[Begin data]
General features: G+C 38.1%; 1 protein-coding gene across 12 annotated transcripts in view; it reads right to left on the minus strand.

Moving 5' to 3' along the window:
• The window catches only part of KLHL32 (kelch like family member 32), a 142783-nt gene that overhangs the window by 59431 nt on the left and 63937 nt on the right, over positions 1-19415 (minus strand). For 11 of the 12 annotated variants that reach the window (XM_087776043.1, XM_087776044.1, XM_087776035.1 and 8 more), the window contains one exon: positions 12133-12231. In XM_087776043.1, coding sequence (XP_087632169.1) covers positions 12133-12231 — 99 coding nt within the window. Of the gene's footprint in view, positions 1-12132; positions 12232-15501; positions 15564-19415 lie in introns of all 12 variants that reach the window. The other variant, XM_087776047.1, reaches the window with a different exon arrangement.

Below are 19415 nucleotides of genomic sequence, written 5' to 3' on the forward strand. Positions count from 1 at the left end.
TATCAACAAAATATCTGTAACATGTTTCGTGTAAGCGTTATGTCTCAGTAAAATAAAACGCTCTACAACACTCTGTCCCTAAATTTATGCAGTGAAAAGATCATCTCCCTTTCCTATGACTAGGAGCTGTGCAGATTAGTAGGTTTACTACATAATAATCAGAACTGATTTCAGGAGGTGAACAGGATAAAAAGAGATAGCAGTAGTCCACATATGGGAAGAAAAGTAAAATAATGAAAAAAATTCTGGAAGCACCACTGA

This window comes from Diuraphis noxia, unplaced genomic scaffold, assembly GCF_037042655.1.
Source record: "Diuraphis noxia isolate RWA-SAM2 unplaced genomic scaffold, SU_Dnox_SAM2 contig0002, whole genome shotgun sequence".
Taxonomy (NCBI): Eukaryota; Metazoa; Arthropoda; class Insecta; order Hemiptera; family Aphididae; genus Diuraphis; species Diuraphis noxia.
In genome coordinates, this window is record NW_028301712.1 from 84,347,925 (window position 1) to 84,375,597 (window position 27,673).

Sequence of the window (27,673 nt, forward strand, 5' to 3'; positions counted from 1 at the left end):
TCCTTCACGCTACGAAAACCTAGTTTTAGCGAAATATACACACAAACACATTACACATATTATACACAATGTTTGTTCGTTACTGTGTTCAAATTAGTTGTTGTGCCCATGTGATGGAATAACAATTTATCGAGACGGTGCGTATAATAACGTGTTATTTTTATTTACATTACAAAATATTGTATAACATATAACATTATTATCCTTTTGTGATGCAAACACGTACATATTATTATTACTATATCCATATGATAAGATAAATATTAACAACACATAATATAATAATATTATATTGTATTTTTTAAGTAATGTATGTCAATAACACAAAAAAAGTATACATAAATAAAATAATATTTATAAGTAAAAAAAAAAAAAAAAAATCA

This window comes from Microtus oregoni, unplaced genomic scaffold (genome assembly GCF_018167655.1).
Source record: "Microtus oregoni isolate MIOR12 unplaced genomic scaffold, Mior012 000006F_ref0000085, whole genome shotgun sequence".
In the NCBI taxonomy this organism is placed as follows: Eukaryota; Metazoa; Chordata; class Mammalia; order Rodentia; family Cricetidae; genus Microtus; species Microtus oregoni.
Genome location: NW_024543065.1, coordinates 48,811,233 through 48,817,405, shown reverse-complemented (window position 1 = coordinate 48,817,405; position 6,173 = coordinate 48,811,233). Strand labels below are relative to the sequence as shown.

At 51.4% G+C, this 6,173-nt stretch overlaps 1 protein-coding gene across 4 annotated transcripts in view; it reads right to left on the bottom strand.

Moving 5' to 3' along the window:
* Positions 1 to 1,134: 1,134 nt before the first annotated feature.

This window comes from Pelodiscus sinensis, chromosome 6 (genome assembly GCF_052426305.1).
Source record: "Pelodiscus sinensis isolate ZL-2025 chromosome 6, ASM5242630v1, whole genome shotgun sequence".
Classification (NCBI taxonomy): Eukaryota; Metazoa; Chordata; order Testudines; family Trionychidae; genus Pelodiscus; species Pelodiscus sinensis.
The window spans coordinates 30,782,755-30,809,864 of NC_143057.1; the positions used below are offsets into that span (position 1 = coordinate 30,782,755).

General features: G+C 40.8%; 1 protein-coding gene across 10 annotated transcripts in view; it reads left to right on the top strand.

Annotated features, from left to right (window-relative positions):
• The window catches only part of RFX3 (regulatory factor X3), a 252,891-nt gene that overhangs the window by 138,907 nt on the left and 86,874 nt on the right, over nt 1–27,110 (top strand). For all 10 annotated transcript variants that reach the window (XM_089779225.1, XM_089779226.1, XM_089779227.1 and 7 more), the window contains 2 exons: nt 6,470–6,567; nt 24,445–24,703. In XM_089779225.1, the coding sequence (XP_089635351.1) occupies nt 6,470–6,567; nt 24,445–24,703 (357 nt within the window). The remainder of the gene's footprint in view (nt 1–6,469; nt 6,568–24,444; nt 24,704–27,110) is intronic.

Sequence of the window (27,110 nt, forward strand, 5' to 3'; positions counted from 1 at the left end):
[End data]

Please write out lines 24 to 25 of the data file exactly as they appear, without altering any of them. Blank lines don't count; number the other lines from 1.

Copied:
Annotated features, from left to right (window-relative positions):
• The window catches only part of RFX3 (regulatory factor X3), a 252,891-nt gene that overhangs the window by 138,907 nt on the left and 86,874 nt on the right, over nt 1–27,110 (top strand). For all 10 annotated transcript variants that reach the window (XM_089779225.1, XM_089779226.1, XM_089779227.1 and 7 more), the window contains 2 exons: nt 6,470–6,567; nt 24,445–24,703. In XM_089779225.1, the coding sequence (XP_089635351.1) occupies nt 6,470–6,567; nt 24,445–24,703 (357 nt within the window). The remainder of the gene's footprint in view (nt 1–6,469; nt 6,568–24,444; nt 24,704–27,110) is intronic.